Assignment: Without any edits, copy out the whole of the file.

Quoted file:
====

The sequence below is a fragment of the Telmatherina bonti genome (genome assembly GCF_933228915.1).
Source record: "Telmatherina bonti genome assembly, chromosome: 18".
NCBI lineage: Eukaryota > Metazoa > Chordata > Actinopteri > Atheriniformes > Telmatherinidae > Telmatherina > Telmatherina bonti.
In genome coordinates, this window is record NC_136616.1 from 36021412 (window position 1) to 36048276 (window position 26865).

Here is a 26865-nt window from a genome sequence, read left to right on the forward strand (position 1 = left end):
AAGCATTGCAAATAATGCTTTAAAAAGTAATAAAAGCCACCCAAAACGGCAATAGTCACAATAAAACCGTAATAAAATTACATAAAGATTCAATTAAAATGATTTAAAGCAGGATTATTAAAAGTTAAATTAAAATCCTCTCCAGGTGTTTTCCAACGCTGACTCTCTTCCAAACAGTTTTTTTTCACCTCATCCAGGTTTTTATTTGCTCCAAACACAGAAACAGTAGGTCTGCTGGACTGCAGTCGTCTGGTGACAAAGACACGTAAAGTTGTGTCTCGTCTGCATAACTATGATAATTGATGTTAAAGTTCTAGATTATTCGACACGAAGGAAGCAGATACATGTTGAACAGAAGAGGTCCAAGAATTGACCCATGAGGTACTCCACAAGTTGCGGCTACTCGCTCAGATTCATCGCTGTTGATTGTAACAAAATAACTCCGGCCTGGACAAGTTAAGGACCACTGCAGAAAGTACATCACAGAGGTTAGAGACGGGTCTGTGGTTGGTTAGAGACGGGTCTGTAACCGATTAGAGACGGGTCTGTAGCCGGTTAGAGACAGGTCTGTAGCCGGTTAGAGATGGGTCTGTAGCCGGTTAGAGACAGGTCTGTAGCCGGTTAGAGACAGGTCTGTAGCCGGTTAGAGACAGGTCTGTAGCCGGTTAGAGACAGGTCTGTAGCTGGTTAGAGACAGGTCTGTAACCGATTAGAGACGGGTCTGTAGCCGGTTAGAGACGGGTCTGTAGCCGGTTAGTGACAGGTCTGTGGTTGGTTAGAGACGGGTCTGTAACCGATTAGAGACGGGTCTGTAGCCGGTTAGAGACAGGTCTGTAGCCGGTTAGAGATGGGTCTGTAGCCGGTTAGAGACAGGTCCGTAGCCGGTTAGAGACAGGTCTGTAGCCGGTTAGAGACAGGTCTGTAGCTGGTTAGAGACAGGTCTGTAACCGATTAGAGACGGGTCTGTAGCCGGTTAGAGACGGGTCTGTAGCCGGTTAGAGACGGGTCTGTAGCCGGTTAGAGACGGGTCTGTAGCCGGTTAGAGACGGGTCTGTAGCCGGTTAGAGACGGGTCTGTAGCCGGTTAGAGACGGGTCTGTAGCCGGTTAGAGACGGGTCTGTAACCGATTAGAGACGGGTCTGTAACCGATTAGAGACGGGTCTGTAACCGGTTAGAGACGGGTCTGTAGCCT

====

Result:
The sequence below is a fragment of the Telmatherina bonti genome (genome assembly GCF_933228915.1).
Source record: "Telmatherina bonti genome assembly, chromosome: 18".
NCBI lineage: Eukaryota > Metazoa > Chordata > Actinopteri > Atheriniformes > Telmatherinidae > Telmatherina > Telmatherina bonti.
In genome coordinates, this window is record NC_136616.1 from 36021412 (window position 1) to 36048276 (window position 26865).

Here is a 26865-nt window from a genome sequence, read left to right on the forward strand (position 1 = left end):
AAGCATTGCAAATAATGCTTTAAAAAGTAATAAAAGCCACCCAAAACGGCAATAGTCACAATAAAACCGTAATAAAATTACATAAAGATTCAATTAAAATGATTTAAAGCAGGATTATTAAAAGTTAAATTAAAATCCTCTCCAGGTGTTTTCCAACGCTGACTCTCTTCCAAACAGTTTTTTTTCACCTCATCCAGGTTTTTATTTGCTCCAAACACAGAAACAGTAGGTCTGCTGGACTGCAGTCGTCTGGTGACAAAGACACGTAAAGTTGTGTCTCGTCTGCATAACTATGATAATTGATGTTAAAGTTCTAGATTATTCGACACGAAGGAAGCAGATACATGTTGAACAGAAGAGGTCCAAGAATTGACCCATGAGGTACTCCACAAGTTGCGGCTACTCGCTCAGATTCATCGCTGTTGATTGTAACAAAATAACTCCGGCCTGGACAAGTTAAGGACCACTGCAGAAAGTACATCACAGAGGTTAGAGACGGGTCTGTGGTTGGTTAGAGACGGGTCTGTAACCGATTAGAGACGGGTCTGTAGCCGGTTAGAGACAGGTCTGTAGCCGGTTAGAGATGGGTCTGTAGCCGGTTAGAGACAGGTCTGTAGCCGGTTAGAGACAGGTCTGTAGCCGGTTAGAGACAGGTCTGTAGCCGGTTAGAGACAGGTCTGTAGCTGGTTAGAGACAGGTCTGTAACCGATTAGAGACGGGTCTGTAGCCGGTTAGAGACGGGTCTGTAGCCGGTTAGTGACAGGTCTGTGGTTGGTTAGAGACGGGTCTGTAACCGATTAGAGACGGGTCTGTAGCCGGTTAGAGACAGGTCTGTAGCCGGTTAGAGATGGGTCTGTAGCCGGTTAGAGACAGGTCCGTAGCCGGTTAGAGACAGGTCTGTAGCCGGTTAGAGACAGGTCTGTAGCTGGTTAGAGACAGGTCTGTAACCGATTAGAGACGGGTCTGTAGCCGGTTAGAGACGGGTCTGTAGCCGGTTAGAGACGGGTCTGTAGCCGGTTAGAGACGGGTCTGTAGCCGGTTAGAGACGGGTCTGTAGCCGGTTAGAGACGGGTCTGTAGCCGGTTAGAGACGGGTCTGTAGCCGGTTAGAGACGGGTCTGTAACCGATTAGAGACGGGTCTGTAACCGATTAGAGACGGGTCTGTAACCGGTTAGAGACGGGTCTGTAGCCT